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Limiting damage, extending insurance coverage

Climate change has long been underway - with dramatic consequences in this country as well. For the future, the focus must be on containing the effects: via structural adjustments, better education and an expansion of insurance coverage. What other political positions on climate protection and climate change does the insurance industry hold?

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Climate protection is the guiding theme of the German government and runs through all policy areas as a cross-cutting task with the aim of aligning the economy and society with the 1.5-degree path of the Paris Climate Agreement. Climate protection measures therefore occupy a central position in political action - from a climate check in legislative proposals to CO2 pricing, the massive expansion of renewable energies, the simplification of planning and approval procedures, and the activation of private capital for the announced transformation projects.

The plans of the traffic light coalition thus promote the concerns of insurers: This is because the sector has an interest in investing in the preservation of an environment in which risks remain insurable and are suitable for limiting climate change and its consequences.

Beyond climate protection, however, we must increasingly concern ourselves with protection against the consequences of climate change. The climate changes we observe today are not the result of current emissions - they are a legacy of the past.

Our positions on climate protection and climate change

  • Modernising building regulations

    A key starting point for preventive measures is German building regulations and construction planning law. After all, we are planning, building and refurbishing the building stock in Germany today, which will have to cope with the consequences of climate change in the years to come. Because assumptions and scientific findings from climate research are insufficiently taken into account in zoning law, building codes and legal ordinances, development plans are still being drawn up in risk areas, too much land is being sealed unhindered and materials are being used that cannot withstand extreme weather events. The protective goal of "climate-adapted construction" should therefore be included in the regulation of building legislation, so that how the consequences of climate change are exactly to be countered in the coming decades would already be anchored in the substantive law for the planning, construction and renovation of the building stock.

  • Setting up natural hazards portal

    The announced expansion of a digital portal for environmental data into a publicly usable archive for mapping and species data is a right step. However, it should be implemented in a more ambitious way: Insurers suggest that existing environmental, weather and geospatial data be pooled into a national management system for climate change-related risks and made publicly available for individual, site-specific assessment and evaluation of these risks. Only those who are aware of the hazards posed by floods and heavy rain, storms and hail can take preventive action and sustainably reduce risks.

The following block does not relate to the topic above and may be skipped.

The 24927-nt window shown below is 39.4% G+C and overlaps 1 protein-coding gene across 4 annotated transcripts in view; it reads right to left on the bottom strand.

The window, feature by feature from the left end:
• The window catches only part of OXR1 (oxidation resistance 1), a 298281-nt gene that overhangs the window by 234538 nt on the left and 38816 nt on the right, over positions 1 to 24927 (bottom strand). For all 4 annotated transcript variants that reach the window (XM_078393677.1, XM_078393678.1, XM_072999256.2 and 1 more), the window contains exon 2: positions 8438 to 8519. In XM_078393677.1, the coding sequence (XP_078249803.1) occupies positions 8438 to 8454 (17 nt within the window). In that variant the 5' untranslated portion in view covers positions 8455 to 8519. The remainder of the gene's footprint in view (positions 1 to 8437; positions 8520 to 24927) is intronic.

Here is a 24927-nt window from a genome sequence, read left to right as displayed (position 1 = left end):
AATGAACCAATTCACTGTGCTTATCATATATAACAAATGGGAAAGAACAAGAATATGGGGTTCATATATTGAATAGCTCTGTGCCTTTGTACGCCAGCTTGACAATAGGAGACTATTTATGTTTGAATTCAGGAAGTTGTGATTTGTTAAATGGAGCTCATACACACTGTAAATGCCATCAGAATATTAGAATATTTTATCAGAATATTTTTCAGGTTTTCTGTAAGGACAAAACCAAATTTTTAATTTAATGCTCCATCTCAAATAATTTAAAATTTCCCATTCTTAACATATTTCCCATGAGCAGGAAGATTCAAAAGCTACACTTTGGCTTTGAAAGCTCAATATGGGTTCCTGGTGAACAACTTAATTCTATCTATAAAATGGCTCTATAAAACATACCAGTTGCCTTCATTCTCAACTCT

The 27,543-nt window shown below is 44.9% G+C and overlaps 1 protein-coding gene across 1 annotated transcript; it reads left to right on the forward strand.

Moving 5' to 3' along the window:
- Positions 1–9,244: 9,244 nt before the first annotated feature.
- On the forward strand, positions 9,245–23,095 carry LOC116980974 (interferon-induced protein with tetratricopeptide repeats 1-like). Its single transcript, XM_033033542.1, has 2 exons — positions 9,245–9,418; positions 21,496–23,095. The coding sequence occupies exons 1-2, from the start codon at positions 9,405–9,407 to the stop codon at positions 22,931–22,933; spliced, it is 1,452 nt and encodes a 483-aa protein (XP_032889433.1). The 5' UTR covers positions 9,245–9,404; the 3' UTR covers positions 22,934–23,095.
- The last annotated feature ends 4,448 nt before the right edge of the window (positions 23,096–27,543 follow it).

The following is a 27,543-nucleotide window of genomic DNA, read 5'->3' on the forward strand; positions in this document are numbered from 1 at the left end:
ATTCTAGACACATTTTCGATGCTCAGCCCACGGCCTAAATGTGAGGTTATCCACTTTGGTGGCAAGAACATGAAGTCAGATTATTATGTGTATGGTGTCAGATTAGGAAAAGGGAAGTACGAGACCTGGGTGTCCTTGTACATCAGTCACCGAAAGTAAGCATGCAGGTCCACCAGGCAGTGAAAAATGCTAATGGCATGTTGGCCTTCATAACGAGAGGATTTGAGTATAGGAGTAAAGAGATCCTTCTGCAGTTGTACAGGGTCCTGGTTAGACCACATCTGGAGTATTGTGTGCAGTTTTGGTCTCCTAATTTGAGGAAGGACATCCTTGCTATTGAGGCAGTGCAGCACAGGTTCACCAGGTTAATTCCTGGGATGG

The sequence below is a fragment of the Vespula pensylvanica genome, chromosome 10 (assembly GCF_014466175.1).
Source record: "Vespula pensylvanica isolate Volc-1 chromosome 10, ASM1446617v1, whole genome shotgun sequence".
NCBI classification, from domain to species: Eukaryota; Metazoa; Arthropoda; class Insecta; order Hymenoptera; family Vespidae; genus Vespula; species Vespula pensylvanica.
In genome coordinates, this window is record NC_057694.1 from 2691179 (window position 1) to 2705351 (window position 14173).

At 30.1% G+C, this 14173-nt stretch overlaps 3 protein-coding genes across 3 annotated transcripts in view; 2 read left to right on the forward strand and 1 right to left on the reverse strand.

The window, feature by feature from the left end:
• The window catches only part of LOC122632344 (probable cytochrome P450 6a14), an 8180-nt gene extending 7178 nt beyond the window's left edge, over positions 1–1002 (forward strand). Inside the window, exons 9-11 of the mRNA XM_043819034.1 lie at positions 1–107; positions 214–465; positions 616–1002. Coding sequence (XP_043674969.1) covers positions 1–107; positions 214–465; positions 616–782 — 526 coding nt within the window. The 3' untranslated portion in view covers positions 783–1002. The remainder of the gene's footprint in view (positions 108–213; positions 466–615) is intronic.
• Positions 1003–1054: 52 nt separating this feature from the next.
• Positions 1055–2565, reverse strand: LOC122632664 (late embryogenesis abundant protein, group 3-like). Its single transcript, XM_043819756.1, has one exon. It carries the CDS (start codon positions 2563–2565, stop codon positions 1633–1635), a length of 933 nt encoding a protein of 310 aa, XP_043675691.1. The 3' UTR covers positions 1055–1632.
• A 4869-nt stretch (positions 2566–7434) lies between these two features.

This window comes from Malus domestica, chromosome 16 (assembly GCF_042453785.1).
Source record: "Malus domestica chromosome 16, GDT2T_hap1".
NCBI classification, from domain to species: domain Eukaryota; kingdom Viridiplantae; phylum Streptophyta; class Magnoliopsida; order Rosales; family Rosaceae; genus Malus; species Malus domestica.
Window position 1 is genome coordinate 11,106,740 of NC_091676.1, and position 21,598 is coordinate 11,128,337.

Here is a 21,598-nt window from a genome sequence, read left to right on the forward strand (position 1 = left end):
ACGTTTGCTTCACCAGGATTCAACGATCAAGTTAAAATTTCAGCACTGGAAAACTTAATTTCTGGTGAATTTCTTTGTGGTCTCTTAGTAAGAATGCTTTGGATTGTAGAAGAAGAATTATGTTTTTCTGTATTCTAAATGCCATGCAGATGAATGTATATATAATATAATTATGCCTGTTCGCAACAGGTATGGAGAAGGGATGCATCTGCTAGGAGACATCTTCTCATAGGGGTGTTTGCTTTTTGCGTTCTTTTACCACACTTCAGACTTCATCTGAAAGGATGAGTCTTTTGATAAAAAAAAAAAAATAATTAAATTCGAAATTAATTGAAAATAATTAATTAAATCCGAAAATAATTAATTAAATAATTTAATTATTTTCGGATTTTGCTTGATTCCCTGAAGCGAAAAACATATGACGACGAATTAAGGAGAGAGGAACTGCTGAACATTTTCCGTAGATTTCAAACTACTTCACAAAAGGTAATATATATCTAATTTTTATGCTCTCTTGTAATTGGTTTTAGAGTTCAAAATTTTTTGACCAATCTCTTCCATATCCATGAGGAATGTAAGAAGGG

• Extending insurance coverage

    Uniform standards for the assessment of natural hazard risks, bans on building in floodplains, support for private households in individual prevention measures - all these projects are suitable for countering the consequences of climate change. Nevertheless, there is a need for supplementary protection through insurance. After all, in times of climate change, devastating natural disasters such as those on the Ahr and elsewhere are no longer singular events, but can affect anyone. Insurers therefore want to flank the federal government's indispensable prevention measures with necessary insurance coverage and ensure that every home has insurance against natural hazard risks. The prerequisite for this is framework legislation by the federal government that makes it possible to provide protection against so-called “natural hazards” not only for new contracts in residential buildings insurance, but also to add this natural hazards protection to existing contracts (old policies) in a legally secure manner. This solution would make ad hoc state aid superfluous. In combination with an opt-out provision, it would avoid the constitutional risks of compulsory insurance and would also be easy to implement in a functioning market: A residential building insurance policy supplemented by natural hazards protection would then become standard.

  • Promoting agricultural multi-peril insurance

    Storms, droughts and an increase in weather-related risks lead to crop losses and yield losses in agriculture. It is therefore right to strengthen sustainable agriculture that is ecologically and economically viable. To compensate for weather-related yield losses in agriculture, insurers have an approach that has been tried and tested in other European countries: agricultural multi-peril insurance. Without government support, however, it will not find the dissemination necessary to cover weather risks on a private-sector basis. The agricultural ministers of the federal states are therefore proposing funding for this insurance under the Joint Task for Agricultural Structure and Coastal Protection (GAK). Ex-post aid from the public sector to farmers in the event of crop failures or crop losses would thus be avoided, and a system of forward-looking precautions would be created that makes expenses calculable and provides legal certainty in the event of a claim.